Governing Through Intermediaries
New York University School of Law
Daniel R. Ortiz
University of Virginia School of Law
June 1, 1999
Virginia Law Review, 1999
University of Virginia Law School, Legal Studies Working Paper No. 99-6
Governing Through Intermediaries explores political representation through the lens of agency costs. In particular, it looks at the role intermediaries play in our political system and describes many of them as "superagents," that is, agents who monitor and supervise primary agents on behalf of political principals. While these superagents can help reduce the primary agency costs inherent in representation, they threaten to add a whole new layer of superagency costs to the relationship. We must consider these other costs in designing our political structures. We consider two problems in particular: superagent shirking and fractionated supervision of interests. We also consider the dangers of superagent rent-seeking. While focusing on corporations, unions, and political parties as superagents, the analysis applies to many other entities as well. The piece ends by applying superagency analysis to several thorny issues in campaign finance regulation.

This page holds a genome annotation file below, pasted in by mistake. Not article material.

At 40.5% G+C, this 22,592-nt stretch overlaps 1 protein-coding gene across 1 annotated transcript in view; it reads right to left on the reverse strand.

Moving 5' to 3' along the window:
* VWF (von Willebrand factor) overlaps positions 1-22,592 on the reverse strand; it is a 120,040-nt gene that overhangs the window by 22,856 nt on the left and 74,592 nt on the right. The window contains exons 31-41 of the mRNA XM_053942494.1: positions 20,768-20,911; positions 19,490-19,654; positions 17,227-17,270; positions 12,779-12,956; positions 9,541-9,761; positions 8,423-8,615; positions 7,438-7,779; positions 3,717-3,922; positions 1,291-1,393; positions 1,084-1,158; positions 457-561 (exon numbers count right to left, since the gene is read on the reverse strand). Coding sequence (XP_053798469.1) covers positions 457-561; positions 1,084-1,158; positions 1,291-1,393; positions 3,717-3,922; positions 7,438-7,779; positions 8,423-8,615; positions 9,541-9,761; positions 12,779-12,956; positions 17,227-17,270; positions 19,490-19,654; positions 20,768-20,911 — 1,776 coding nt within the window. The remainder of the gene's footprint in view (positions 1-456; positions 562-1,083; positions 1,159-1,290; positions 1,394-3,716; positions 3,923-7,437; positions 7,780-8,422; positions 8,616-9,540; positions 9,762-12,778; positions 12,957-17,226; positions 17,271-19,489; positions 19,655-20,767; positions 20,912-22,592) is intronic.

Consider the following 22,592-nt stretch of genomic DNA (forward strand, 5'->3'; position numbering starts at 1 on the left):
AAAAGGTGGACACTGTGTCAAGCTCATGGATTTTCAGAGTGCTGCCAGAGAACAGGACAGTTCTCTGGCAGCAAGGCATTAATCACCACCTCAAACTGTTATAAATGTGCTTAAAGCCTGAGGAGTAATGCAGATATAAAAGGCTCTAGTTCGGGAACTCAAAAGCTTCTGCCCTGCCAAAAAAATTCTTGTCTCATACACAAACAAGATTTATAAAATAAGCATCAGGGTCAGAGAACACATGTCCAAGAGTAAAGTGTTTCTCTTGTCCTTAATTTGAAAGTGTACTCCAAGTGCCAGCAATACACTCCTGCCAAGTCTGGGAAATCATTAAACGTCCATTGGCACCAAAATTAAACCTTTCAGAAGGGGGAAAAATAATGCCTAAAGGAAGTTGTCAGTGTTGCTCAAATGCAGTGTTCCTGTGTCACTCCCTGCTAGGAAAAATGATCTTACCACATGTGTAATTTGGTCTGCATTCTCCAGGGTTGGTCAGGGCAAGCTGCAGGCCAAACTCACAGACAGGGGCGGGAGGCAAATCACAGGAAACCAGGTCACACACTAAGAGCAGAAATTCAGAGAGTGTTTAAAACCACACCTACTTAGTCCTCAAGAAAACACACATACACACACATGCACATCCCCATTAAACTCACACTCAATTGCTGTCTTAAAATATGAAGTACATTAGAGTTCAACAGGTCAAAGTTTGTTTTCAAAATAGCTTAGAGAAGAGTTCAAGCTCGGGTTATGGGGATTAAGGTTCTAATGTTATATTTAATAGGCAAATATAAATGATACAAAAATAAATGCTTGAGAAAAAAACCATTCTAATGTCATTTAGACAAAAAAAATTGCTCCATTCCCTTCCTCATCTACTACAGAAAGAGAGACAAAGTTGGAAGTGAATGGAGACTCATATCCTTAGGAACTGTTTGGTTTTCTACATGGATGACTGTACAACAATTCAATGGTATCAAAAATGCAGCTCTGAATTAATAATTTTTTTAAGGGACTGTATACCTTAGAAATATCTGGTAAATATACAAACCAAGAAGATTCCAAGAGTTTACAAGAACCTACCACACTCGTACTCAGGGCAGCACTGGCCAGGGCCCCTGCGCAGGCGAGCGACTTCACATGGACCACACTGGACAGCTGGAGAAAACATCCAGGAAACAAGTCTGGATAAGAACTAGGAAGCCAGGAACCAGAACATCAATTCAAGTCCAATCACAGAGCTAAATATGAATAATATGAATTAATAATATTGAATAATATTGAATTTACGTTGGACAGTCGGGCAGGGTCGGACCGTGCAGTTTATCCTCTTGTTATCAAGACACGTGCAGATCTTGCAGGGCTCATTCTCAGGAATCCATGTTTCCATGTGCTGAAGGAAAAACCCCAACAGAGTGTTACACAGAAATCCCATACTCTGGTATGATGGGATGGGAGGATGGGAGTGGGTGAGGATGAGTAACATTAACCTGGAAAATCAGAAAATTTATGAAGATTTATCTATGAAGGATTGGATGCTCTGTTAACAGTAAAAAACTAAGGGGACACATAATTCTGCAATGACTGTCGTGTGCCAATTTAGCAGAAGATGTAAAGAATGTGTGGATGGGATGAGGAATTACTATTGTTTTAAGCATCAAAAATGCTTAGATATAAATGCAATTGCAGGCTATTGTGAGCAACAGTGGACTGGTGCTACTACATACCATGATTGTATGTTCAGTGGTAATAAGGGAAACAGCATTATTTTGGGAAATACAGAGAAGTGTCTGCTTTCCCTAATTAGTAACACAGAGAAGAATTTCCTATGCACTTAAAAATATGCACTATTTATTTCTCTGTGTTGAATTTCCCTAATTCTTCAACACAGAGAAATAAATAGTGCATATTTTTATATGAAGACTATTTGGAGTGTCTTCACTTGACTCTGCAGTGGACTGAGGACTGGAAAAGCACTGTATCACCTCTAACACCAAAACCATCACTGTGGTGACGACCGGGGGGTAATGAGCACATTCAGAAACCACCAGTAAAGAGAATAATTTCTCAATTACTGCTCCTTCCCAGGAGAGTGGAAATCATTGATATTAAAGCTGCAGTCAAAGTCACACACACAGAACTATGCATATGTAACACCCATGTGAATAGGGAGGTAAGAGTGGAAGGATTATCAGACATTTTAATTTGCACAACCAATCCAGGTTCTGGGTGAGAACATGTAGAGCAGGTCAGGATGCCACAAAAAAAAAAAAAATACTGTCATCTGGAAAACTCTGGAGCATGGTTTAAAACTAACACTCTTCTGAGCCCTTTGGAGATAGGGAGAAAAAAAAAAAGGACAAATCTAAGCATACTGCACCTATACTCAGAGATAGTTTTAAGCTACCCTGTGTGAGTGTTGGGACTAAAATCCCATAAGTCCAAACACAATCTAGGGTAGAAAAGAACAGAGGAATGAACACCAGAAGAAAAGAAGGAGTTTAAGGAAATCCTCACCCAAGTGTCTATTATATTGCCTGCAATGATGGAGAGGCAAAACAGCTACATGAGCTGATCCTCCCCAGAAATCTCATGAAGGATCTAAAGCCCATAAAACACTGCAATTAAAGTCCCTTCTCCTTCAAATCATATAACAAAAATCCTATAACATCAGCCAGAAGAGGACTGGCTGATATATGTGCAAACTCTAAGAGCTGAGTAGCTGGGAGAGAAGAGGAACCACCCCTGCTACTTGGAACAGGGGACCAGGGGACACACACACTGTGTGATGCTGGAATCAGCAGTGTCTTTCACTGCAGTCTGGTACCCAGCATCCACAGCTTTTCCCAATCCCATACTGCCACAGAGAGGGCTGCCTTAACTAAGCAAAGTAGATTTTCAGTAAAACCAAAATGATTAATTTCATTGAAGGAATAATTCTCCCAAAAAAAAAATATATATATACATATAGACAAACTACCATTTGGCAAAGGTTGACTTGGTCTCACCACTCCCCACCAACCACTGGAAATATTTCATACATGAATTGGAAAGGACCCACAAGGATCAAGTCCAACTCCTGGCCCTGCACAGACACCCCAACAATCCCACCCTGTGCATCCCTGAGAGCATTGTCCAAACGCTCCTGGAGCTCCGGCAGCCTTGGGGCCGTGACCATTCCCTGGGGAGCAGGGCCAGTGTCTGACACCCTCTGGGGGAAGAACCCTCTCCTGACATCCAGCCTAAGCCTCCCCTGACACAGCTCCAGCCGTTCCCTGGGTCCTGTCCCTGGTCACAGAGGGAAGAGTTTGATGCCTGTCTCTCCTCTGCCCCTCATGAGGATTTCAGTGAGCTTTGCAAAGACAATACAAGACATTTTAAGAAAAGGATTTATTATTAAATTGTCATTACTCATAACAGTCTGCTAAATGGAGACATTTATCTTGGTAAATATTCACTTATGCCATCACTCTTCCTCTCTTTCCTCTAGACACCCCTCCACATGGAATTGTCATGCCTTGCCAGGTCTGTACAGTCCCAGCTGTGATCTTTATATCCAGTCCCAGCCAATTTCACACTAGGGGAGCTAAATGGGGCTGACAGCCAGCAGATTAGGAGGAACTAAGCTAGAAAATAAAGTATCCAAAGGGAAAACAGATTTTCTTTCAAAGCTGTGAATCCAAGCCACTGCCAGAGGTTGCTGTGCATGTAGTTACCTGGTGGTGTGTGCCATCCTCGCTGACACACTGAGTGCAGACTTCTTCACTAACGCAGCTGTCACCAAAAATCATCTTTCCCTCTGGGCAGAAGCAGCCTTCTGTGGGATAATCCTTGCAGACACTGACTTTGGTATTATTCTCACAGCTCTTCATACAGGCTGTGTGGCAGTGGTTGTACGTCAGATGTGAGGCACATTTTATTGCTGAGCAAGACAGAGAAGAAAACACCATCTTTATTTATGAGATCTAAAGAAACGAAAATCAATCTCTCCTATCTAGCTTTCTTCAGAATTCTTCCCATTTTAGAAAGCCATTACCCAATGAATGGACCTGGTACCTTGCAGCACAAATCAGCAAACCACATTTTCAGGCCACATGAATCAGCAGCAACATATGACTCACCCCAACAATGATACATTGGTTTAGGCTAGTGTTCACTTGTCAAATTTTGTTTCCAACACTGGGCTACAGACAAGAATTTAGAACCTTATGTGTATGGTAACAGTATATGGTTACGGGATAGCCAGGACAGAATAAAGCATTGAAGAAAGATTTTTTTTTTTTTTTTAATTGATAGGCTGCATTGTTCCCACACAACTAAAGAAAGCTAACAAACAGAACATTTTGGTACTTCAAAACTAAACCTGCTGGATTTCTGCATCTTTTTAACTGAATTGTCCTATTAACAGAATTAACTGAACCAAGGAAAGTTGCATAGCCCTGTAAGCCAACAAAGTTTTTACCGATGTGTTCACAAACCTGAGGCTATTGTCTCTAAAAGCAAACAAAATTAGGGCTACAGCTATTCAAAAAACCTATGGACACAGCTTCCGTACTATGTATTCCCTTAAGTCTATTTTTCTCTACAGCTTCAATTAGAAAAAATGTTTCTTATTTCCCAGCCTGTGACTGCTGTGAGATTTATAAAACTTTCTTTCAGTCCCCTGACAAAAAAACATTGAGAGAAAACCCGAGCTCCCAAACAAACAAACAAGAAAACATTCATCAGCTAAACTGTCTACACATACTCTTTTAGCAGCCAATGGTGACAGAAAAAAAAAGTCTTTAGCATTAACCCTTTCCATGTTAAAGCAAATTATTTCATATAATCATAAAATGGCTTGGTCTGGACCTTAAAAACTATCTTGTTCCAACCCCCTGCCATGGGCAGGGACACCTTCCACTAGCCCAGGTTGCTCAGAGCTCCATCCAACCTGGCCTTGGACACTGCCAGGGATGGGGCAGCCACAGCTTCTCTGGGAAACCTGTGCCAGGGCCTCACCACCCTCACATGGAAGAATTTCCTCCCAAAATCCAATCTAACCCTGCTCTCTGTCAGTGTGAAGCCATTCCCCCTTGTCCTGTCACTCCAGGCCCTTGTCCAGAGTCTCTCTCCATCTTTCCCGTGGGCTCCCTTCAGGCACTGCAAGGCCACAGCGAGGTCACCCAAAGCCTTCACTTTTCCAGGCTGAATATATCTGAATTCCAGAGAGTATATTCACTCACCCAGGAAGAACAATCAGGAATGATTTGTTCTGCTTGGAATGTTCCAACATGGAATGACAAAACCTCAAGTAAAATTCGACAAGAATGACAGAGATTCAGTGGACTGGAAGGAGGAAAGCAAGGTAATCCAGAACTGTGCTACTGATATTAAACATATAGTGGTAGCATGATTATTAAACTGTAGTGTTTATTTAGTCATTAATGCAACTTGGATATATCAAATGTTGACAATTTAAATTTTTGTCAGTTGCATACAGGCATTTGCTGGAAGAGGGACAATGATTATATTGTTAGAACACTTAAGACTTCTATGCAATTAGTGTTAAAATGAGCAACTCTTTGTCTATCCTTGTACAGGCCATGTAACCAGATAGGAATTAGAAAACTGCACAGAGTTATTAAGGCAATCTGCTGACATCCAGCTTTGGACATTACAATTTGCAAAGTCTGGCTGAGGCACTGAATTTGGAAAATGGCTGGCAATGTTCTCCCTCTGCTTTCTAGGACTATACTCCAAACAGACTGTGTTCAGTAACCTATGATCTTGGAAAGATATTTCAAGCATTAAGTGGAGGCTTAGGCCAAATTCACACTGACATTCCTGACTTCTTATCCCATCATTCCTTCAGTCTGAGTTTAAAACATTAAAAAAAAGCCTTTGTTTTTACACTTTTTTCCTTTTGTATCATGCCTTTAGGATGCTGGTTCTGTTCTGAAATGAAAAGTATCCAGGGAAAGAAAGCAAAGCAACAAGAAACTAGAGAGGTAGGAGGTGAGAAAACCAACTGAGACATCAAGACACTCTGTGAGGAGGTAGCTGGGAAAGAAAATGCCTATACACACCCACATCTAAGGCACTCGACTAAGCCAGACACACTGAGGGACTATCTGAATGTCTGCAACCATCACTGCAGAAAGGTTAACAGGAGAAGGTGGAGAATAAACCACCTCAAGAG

Number of Pages in PDF File: 44Accepted Paper Series
Date posted: July 12, 1999 ; Last revised: September 17, 2013
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